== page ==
How (And Why) Do You Move A 600,000 Pound Tree?

If you happened to walk down Wisconsin Avenue earlier this month, you might have noticed a towering oak tree in front of the old Fannie Mae headquarters. In the morning, the 65-foot-tall tree stood on the south edge of the property, where it was planted decades ago. By the end of the day, the tree had moved almost 100 feet north.

“It’s a beautiful day to be moving a tree!” says Paul Cox, on the chilly, slightly windy afternoon.

For Cox, it’s just another day in the office. He works for Environmental Design, a Texas-based company that specializes in relocating large trees.

Cox and his team are moving this pin oak tree to make way for a mixed-use development. Under a 2016 D.C. law, this tree, and others of its size, can’t be cut down, as long as they’re healthy. Any tree with a circumference of 100 inches or more is considered a heritage tree and cannot be removed, under the Tree Canopy Protection Amendment Act of 2016.

“It’s kinda like watching paint dry,” says Paul Cox. That is, unless you speed up the video.Jacob Fenston / WAMU

Earl Eutsler, who runs D.C.’s urban forestry division, says the law is starting having a real impact. “This is the first example of a tree being relocated or transplanted to make way for development while also preserving the tree,” said Eutsler. “So we’re really excited.” Other developers have chosen to build around trees, and a few have been issued hefty fines — starting at $30,000 — for illegally removing heritage trees.

So how do you move a 65-foot-tall tree?

Very slowly.

“It’s kinda like watching paint dry,” says Cox, as he watches his crew at work around the tree. “Generally speaking, when things are going according to the plan, which they do about half the time, it’s about 100 feet per hour.”

Workers began more than a year ago, pruning the tree’s roots. In recent weeks, they excavated the area around the tree, then shoved 35 large metal pipes under the roots, creating a platform. Then they wedged a series of long rubber air bags under the pipes. Once ready to move the tree, workers inflate the air bags, lifting the tree slowly out of the ground.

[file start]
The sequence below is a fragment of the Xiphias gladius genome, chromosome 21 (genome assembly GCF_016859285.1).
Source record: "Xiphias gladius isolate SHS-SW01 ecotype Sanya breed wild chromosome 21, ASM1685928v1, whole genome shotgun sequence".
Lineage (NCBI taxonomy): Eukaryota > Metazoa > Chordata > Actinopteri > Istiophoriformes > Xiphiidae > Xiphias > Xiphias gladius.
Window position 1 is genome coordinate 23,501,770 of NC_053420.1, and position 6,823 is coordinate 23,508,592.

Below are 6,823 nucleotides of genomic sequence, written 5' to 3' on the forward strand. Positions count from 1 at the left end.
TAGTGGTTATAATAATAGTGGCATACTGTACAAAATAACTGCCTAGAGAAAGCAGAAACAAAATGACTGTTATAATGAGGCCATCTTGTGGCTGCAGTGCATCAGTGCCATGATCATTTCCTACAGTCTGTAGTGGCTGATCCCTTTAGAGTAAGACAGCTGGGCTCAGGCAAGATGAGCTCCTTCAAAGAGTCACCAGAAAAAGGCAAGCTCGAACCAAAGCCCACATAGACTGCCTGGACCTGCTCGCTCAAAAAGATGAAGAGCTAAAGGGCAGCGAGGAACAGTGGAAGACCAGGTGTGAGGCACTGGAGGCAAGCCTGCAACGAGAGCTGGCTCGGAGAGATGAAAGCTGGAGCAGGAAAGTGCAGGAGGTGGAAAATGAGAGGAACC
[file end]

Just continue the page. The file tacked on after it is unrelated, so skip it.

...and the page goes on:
Inflating the air bags.Jacob Fenston / WAMU

As the tree rises, it tilts toward the street. But nobody seems concerned.

When all the air bags are full, two excavators are chained to the tree’s platform. They give a tug, and the enormous living organism, as tall as a six-story building, begins its journey, rolling over the inflated bags. Cox says the tree and root ball likely weigh around 600,000 pounds.

Why move a tree?

When Fannie Mae sold its headquarters at 3900 Wisconsin Avenue, NW, about two years ago, developers snapped up the 10-acre, sparsely built campus. Richard Lake, co-founder of Roadside Development, says the project will include roughly 700 residential units and 200,000 square feet of commercial space, including the city’s first Wegmans grocery store. The old Fannie Mae building, facing Wisconsin, will become a hotel or office space, with a park-like square in front.

The pin oak tree was sitting smack in the way of a driveway for Wegmans delivery trucks.

Richard Lake shows a video of the future development. The driveway where the pin oak was is shown on the left.Jacob Fenston / WAMU

If the project had been done a few years ago, developers could have applied for a permit, paid a fee, and chopped down the oak with approval from the city. But under the 2016 heritage tree law, that’s no longer an option.

So Lake’s team decided to relocate this tree, and two other heritage trees on the property — moving them all to what will be a grassy area right in front of the main building.

It’s not cheap. “I think our total cost is close to $200,000 per tree,” says Lake.

The price tag is worth it, according to Lake, even though it’s much more than the fines would be for breaking the law. These big, mature trees, he says, create a sense of place, a sense of history.

“We’re trying not to create a fake place; we’re trying to create as real a place as we can, as authentic a place as we can,” he says.